Asymptotic theory of information-theoretic experimental
Neural Computation 17: 1480-1507.
We discuss an idea for collecting data in a relatively efficient
manner. Our point of view is Bayesian and information-theoretic: on
any given trial, we want to adaptively choose the input in such a way
that the mutual information between the (unknown) state of the system
and the (stochastic) output is maximal, given any prior information
(including data collected on any previous trials). We prove a theorem
that quantifies the effectiveness of this strategy and give a few
illustrative examples comparing the performance of this adaptive
technique to that of the more usual nonadaptive experimental design.
In particular, we calculate the asymptotic efficiency of the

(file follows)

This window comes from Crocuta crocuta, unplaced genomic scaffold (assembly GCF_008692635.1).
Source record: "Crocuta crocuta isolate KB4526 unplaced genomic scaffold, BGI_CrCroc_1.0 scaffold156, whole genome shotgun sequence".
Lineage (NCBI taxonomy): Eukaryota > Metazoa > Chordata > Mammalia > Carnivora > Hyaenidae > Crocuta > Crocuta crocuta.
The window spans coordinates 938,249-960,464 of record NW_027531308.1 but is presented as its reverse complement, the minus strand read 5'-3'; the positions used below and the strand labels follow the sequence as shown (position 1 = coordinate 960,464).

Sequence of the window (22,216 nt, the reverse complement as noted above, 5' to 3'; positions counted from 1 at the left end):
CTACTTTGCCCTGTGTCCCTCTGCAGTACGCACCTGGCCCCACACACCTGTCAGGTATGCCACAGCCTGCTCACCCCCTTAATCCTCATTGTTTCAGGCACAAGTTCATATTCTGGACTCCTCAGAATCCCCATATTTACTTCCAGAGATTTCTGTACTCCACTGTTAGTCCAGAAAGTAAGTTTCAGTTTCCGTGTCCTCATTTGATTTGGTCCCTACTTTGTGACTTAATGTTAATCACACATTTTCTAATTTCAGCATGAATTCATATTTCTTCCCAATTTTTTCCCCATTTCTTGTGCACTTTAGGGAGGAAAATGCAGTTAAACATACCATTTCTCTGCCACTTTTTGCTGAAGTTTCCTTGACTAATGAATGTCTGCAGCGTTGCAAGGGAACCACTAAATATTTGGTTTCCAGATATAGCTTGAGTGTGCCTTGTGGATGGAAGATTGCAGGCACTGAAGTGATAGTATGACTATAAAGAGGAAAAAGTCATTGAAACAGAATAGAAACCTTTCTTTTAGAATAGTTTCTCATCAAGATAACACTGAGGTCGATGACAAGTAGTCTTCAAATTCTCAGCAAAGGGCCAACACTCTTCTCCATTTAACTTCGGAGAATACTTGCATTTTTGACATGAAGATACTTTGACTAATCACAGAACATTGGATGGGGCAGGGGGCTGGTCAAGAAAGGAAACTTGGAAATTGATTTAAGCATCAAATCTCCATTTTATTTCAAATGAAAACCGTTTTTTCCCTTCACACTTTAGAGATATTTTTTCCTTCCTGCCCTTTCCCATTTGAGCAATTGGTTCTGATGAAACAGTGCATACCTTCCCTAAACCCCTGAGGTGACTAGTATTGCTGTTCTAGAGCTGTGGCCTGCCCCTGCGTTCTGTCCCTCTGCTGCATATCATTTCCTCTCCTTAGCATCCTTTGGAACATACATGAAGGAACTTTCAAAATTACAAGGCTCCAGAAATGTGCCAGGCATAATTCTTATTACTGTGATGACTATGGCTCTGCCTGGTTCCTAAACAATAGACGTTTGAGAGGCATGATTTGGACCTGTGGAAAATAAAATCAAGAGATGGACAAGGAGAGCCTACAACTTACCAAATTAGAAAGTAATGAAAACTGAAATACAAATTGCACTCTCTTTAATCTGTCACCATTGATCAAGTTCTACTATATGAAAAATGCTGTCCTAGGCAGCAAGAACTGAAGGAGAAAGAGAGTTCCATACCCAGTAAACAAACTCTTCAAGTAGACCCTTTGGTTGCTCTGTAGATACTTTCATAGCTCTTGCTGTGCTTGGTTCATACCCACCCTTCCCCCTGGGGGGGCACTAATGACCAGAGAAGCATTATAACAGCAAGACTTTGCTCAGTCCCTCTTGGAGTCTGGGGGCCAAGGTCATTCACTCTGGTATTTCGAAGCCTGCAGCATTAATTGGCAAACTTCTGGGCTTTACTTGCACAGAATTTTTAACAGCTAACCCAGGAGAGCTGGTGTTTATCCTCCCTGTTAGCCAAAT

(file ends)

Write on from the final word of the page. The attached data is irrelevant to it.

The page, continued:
information-maximization strategy and demonstrate that this method
is in a well-defined sense never less efficient --- and is generically
more efficient --- than the nonadaptive strategy. For example, we are
able to explicitly calculate the asymptotic relative efficiency of the
``staircase method'' widely employed in psychophysics research, and to
demonstrate the dependence of this efficiency on the form of the
``psychometric function'' underlying the output responses.
pdf) | Related work on
active learning | Liam Paninski's home
*A shorter version of this paper was published as: Paninski,
L. (2003). Information-theoretic design of experiments. Advances in
Neural Information Processing 16.